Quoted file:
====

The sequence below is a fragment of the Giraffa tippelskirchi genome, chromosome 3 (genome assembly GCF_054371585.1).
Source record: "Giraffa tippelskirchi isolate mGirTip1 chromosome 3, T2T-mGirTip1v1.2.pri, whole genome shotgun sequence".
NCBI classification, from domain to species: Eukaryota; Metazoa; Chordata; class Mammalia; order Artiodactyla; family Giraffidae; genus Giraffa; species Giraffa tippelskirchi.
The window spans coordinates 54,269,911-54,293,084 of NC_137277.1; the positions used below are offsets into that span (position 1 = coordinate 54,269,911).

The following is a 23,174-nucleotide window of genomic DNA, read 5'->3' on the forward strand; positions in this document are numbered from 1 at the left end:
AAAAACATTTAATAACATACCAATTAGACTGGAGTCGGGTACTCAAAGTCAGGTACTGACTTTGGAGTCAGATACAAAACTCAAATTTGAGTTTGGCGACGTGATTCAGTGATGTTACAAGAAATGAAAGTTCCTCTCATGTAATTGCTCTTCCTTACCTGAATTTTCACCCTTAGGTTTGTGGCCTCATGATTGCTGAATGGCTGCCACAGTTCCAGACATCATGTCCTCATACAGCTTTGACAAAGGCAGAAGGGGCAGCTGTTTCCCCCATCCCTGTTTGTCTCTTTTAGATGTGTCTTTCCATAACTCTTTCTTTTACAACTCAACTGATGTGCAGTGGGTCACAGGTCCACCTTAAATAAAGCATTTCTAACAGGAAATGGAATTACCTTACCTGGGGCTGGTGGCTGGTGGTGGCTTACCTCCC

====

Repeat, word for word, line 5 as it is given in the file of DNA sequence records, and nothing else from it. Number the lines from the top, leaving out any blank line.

The following is a 23,174-nucleotide window of genomic DNA, read 5'->3' on the forward strand; positions in this document are numbered from 1 at the left end: